Hope, a feral wolf-dog, was caught between two worlds. Not just the wild and the human, but even more, between deeply ingrained hard-wiring for fear and self-preservation, and the need to connect. Once we trapped him, it took a very long time for him begin to tentatively trust anything—dog, wolf or human. But he so wanted to! On some level he understood that to connect was to fill a hunger. And in the larger picture, to connect was to ensure survival.
These things, when one considers them, are mysterious. He took a chance; he dared. Why? We humans made an effort. But so did Hope. This wasn’t humans “taming” a wolf dog. He had to participate equally. He had to dare to approach instead of run away. He had to take the risk of being caught or hurt somehow. It was a potent urge driving him forward in spite of fear.
We humans too are pulled between two inner forces. Powerful hardwiring pushes us to act in our individual self-interest, but our innate sense of kinship with all life draws us towards an entirely different set of values and actions. It is this aspect of us that we need to cultivate now, in ourselves and our culture, if we are to make environmental decisions that support Life. I believe it is innate in us, but we haven’t found a way to maximize it yet over the more immediate pull of comfort, convenience, and self-interest. That self-oriented approach to life simply won’t work in the long run, in the interconnected world of nature.
One good effort happening is the increasing awareness of the importance and usefulness of mindfulness. It is rapidly becoming a widespread cultural phenomenon. It is us cultivating our human brain capacity to be aware of the larger picture. But alone it can be an empty exercise. It needs to be embedded in an awareness of our connection with all living beings.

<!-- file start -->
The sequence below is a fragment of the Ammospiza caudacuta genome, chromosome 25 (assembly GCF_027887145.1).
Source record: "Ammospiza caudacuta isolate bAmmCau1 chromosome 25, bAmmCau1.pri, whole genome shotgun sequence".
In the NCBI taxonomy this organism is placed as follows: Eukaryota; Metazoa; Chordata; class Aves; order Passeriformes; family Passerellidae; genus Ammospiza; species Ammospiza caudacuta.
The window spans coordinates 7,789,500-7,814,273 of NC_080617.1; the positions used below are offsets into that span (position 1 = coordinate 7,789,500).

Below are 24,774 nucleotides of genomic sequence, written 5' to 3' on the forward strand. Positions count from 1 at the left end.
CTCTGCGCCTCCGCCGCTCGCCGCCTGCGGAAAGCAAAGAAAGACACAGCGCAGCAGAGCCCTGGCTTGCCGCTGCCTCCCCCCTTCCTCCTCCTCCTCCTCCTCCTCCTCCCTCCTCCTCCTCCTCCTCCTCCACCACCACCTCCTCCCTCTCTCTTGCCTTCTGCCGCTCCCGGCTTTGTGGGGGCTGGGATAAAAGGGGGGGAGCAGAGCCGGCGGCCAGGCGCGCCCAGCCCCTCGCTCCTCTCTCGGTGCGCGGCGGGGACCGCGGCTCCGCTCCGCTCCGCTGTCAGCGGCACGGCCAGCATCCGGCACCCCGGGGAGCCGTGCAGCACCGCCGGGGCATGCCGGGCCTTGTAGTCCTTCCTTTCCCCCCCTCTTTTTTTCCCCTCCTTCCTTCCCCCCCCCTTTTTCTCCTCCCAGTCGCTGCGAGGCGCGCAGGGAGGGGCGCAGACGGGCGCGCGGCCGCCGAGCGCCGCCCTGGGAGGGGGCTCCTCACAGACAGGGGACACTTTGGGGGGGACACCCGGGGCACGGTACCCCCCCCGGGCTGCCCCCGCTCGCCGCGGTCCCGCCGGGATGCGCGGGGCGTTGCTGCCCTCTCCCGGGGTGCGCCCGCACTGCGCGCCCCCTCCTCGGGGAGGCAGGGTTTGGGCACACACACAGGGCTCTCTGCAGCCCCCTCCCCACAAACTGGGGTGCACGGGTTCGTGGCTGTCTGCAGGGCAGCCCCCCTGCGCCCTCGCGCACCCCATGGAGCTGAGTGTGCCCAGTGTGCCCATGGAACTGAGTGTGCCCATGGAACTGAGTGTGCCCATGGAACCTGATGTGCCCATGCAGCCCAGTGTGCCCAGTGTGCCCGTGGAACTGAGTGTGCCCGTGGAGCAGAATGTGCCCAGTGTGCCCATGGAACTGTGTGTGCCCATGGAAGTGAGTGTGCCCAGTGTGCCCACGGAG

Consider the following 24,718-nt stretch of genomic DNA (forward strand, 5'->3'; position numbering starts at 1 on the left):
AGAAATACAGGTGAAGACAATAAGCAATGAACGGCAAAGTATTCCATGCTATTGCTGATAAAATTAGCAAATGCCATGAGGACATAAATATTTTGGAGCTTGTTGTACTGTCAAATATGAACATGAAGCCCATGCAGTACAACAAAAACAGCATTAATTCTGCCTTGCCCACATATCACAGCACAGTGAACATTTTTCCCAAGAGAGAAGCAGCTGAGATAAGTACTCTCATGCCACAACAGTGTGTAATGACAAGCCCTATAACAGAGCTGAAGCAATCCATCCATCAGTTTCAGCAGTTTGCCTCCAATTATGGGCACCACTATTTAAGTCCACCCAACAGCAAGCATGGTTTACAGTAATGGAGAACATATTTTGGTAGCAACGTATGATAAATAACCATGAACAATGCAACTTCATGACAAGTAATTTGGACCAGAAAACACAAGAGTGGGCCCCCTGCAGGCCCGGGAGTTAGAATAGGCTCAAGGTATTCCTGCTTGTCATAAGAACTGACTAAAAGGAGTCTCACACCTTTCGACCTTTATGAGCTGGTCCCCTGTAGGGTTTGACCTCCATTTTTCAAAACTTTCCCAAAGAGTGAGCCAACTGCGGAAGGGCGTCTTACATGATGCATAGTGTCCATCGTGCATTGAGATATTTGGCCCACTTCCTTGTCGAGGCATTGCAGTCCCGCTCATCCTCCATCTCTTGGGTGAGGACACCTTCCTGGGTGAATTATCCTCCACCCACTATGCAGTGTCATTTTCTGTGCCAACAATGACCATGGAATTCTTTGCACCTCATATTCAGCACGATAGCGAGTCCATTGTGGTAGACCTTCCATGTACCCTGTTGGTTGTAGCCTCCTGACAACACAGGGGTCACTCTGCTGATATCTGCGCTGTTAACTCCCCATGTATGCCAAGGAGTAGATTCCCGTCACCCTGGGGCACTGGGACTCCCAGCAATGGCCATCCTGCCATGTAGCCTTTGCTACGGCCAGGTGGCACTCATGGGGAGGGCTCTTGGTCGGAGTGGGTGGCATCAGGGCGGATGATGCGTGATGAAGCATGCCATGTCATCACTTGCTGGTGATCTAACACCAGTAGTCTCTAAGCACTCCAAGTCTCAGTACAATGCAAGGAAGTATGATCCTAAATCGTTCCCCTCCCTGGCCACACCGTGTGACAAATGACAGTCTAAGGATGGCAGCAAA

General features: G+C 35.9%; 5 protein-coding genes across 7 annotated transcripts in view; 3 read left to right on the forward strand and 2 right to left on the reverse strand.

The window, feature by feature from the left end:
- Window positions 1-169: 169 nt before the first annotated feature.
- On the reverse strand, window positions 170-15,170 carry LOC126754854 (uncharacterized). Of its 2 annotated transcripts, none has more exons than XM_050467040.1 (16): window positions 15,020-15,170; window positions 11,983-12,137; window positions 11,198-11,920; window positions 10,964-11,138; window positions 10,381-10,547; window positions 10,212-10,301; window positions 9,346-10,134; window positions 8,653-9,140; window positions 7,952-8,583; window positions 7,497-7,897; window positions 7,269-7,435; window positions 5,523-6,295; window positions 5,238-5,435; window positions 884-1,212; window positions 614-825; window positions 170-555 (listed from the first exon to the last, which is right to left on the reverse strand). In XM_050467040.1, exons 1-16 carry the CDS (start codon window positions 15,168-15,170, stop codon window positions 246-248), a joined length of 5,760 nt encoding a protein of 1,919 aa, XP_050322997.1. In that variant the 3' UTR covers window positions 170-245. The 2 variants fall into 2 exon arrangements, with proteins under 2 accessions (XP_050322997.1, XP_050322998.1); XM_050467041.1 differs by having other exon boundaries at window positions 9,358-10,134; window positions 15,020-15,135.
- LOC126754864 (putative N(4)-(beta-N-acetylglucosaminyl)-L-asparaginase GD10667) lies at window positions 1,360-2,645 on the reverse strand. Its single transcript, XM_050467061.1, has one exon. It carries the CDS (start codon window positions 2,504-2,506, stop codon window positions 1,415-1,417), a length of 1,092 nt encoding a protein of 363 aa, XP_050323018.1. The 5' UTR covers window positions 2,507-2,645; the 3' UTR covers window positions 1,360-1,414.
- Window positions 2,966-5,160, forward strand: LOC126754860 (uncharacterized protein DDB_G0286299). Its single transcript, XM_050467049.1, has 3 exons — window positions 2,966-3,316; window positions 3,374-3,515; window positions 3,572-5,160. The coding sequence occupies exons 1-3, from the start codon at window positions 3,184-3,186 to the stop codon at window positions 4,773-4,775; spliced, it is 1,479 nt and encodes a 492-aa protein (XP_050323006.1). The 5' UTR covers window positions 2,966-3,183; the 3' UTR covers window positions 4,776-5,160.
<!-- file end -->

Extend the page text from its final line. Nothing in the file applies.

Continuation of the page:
The urge to connect, I would argue, is universal—as universal as life itself. Animals show us this primal and life-enhancing need, and this innate wisdom is in us as well. We just have to attend to it. Every animal here at Earthfire, once fear is relieved, has wanted to connect to humans. Every single one, from badger to bear, bison to cougar. Life wants to connect to life. Life recognizes life and is enriched by the connection, the flow between beings, be it walking through a forest or loving a pet or caring for an infant. It nourishes us. Calms us. Helps position us to operate from what is really important.
Hope, the wolf-dog, drawing on his courage, chose Life over fear. He allowed himself the vulnerability of hope for a fulfilled life, and then hope gave him the energy to try for it. And he is doing spectacularly. He has widened his pack to Nightstar the wolf, Zak the German Shepherd, Talkeetna the malamute, Jean and myself. The most obvious result is his absolute joy in companionship. He exults, glows as he plays with his various interspecies companions. And so can we.
Allowing the vulnerability of hope, helps us try and try again. Allows us to dare. Daring, brings results. We need to dare at this time, think widely for solutions. Hope, the feral wolf-dog without a home or family, dared, and was rewarded. Yes he is an “animal” but frankly so are we, and the fundamental principles are the same. Fight for life using the energy of hope, or give up. Which, as we are now stewards for all life on Earth, is not an option.